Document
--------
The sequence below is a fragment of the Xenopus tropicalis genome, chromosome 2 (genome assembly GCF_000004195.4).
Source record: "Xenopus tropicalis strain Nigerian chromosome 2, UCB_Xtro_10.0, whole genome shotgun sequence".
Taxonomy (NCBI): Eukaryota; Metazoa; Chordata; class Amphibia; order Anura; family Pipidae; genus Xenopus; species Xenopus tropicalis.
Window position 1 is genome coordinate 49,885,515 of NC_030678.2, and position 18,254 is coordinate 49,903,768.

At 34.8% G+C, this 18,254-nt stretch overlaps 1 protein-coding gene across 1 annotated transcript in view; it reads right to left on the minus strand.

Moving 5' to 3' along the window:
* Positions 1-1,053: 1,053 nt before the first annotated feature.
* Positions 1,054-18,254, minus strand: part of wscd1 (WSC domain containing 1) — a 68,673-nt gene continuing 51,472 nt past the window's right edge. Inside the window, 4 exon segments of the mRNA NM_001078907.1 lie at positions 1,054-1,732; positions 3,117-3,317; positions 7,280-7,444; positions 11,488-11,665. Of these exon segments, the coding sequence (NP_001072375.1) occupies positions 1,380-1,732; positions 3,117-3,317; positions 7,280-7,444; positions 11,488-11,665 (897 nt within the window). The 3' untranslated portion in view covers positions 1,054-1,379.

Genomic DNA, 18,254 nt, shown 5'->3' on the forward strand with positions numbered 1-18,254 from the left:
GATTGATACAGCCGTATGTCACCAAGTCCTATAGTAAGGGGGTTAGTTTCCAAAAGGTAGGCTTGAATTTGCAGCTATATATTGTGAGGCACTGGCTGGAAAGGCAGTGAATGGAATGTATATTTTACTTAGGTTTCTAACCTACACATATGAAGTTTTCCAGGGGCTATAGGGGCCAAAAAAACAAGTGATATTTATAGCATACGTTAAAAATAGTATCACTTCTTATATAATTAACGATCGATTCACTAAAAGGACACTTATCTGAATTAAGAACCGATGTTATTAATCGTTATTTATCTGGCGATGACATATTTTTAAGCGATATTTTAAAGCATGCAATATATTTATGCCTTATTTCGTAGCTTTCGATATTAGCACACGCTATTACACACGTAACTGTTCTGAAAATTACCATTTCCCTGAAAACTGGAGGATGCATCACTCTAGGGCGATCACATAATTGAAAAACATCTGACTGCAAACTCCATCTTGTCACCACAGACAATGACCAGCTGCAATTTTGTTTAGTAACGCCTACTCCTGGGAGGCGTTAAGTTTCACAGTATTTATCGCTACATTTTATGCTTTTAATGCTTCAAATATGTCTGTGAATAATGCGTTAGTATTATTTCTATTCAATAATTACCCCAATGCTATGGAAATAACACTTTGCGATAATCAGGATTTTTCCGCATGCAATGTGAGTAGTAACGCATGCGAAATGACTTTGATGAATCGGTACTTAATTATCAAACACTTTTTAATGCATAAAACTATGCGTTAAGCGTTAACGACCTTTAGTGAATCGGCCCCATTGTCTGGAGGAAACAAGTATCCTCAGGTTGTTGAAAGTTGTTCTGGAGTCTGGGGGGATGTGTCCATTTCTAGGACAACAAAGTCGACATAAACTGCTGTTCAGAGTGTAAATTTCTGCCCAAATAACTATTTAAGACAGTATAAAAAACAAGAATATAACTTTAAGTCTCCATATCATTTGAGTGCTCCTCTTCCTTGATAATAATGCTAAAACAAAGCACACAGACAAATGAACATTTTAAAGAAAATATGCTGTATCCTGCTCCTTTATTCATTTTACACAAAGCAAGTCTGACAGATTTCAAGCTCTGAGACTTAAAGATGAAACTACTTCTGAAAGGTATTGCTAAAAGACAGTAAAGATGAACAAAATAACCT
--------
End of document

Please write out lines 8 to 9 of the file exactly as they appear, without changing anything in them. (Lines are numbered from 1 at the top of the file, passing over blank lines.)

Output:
* Positions 1,054-18,254, minus strand: part of wscd1 (WSC domain containing 1) — a 68,673-nt gene continuing 51,472 nt past the window's right edge. Inside the window, 4 exon segments of the mRNA NM_001078907.1 lie at positions 1,054-1,732; positions 3,117-3,317; positions 7,280-7,444; positions 11,488-11,665. Of these exon segments, the coding sequence (NP_001072375.1) occupies positions 1,380-1,732; positions 3,117-3,317; positions 7,280-7,444; positions 11,488-11,665 (897 nt within the window). The 3' untranslated portion in view covers positions 1,054-1,379.

Genomic DNA, 18,254 nt, shown 5'->3' on the forward strand with positions numbered 1-18,254 from the left: